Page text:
The NSW Government is investing $4.5 million to establish a koala care centre in south-western Sydney’s Macarthur region and $500,000 to assist volunteer rehabilitators.

This initiative aims to provide expert care for injured and sick koalas, including Mack and Gage, who are being released into the wild after receiving treatment.

In July 2023, orphaned female joey Macklin and her mother were found at the base of a tree in Holsworthy. Both were taken to the Wildlife Health and Conservation Hospital for assessment, but sadly, Mack’s mother couldn’t be saved. Mack went into care with WIRES, weighing 555 grams.

In October 2023, orphaned male joey Gage came into care after his mother was hit and killed by a vehicle at Holsworthy. He weighed 985 grams upon admission to WIRES.

Since then, both Mack and Gage have been learning to climb and preparing for release.

They will now be observed for a week in a small area of bushland to ensure they are climbing trees properly. Then they’ll receive the green light to roam further afield.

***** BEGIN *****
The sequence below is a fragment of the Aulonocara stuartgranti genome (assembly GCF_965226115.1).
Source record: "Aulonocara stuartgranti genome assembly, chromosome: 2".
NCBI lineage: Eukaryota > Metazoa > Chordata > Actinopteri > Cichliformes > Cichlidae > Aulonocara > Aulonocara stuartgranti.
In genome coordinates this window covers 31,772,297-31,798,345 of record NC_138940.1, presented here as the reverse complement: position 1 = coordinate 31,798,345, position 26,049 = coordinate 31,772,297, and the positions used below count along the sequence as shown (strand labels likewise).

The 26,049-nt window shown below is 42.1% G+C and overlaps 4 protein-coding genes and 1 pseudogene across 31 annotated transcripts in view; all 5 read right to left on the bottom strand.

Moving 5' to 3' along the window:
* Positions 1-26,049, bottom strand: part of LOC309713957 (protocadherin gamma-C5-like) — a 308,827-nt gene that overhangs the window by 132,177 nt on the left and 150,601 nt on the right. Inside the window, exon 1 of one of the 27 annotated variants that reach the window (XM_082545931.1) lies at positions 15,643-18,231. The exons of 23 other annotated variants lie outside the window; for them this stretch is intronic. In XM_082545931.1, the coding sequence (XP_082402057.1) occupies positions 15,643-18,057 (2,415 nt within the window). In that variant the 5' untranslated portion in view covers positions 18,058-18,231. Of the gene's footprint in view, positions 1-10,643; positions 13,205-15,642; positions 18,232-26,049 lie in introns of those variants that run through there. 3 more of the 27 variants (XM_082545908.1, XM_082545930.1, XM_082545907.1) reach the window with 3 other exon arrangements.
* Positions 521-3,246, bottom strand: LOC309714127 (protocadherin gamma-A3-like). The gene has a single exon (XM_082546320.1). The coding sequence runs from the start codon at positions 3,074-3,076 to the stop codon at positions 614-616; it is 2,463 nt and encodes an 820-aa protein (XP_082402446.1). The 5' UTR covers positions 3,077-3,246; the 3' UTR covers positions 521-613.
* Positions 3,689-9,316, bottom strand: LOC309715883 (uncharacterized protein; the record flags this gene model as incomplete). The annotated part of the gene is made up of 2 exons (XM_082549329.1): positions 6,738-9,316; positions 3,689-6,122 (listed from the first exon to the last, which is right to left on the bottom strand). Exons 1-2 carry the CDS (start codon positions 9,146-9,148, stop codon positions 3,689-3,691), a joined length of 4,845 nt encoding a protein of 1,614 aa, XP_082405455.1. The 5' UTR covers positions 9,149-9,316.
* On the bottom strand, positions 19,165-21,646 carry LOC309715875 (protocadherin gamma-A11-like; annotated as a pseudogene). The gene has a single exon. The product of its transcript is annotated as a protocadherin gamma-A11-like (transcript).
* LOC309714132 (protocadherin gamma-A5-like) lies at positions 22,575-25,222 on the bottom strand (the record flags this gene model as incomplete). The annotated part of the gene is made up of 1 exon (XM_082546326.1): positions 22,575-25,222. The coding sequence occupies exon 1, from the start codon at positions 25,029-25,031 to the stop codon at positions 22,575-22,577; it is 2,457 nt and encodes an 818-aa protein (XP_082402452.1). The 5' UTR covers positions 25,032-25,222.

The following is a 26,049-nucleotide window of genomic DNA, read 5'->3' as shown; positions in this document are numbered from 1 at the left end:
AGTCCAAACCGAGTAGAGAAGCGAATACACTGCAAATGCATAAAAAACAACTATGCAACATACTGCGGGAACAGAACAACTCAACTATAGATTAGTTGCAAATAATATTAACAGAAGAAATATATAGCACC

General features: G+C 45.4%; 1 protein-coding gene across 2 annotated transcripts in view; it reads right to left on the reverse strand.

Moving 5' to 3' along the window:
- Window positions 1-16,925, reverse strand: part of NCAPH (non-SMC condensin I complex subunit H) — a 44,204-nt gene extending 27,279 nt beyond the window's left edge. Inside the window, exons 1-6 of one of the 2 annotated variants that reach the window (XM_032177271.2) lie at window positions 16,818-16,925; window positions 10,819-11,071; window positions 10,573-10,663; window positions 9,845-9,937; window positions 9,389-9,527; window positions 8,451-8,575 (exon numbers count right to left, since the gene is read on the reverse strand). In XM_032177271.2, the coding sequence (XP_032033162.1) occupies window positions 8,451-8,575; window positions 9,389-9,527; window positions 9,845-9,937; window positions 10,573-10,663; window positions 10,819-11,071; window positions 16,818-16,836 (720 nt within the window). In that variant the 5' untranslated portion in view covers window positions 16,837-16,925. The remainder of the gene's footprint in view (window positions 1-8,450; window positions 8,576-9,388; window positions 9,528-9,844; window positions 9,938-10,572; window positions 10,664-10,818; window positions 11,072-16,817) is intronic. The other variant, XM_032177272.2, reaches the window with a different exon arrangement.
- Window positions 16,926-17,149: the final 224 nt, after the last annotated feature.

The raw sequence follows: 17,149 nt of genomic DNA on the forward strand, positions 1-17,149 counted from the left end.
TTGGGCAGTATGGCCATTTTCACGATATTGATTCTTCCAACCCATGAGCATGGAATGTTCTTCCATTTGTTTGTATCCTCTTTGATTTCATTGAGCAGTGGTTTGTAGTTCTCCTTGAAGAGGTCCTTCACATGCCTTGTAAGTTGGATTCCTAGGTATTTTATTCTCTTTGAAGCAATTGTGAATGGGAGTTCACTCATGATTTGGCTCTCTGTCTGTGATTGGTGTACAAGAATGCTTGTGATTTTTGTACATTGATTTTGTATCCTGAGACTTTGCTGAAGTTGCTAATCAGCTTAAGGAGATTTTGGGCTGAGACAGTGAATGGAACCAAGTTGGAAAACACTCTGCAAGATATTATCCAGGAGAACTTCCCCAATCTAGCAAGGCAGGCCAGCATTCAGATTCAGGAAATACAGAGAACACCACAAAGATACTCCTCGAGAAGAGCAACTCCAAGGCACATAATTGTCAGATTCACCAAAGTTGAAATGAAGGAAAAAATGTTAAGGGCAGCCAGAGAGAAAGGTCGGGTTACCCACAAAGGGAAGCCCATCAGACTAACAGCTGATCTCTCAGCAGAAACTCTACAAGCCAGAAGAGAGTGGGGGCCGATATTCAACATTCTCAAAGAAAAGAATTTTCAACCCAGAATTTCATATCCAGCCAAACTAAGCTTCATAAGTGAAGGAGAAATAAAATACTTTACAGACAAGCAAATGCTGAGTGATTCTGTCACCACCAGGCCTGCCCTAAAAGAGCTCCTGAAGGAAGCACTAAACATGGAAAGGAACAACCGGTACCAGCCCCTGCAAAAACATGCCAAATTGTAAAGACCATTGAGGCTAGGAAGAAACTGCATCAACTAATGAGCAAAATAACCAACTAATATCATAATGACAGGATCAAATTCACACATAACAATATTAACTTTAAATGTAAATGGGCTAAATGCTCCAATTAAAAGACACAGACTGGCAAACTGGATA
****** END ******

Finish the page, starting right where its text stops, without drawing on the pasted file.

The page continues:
Minister for Climate Change and the Environment, Penny Sharpe said, “The NSW Government is committed to ensuring the survival of koalas like Mack and Gage in the wild, and the koala care centre will help through rescue, rehabilitation and eventual release. The region’s wildlife carers are essential, and this grant will support their work.”

The new care centre will be located at the Wildlife Health and Conservation Hospital on the Camden campus of the University of Sydney. The funding will expand the hospital’s capacity for koala rescue, rehabilitation, and conservation efforts, benefiting wildlife rehabilitation across the region. Additionally, $500,000 will support the region’s wildlife rehabilitators through a grant program.

“The community is grateful to the region’s wildlife volunteers who care so deeply for these special animals and the new south-west Sydney grants program will offer additional support,” Member for Campbelltown Greg Warren said.

This investment complements previous commitments by the NSW Government to protect the region’s koalas, including habitat preservation and measures to mitigate vehicle strikes.

The new koala care centre funding is in addition to the allocation of $3.5 million to support regional wildlife hospitals in other parts of NSW.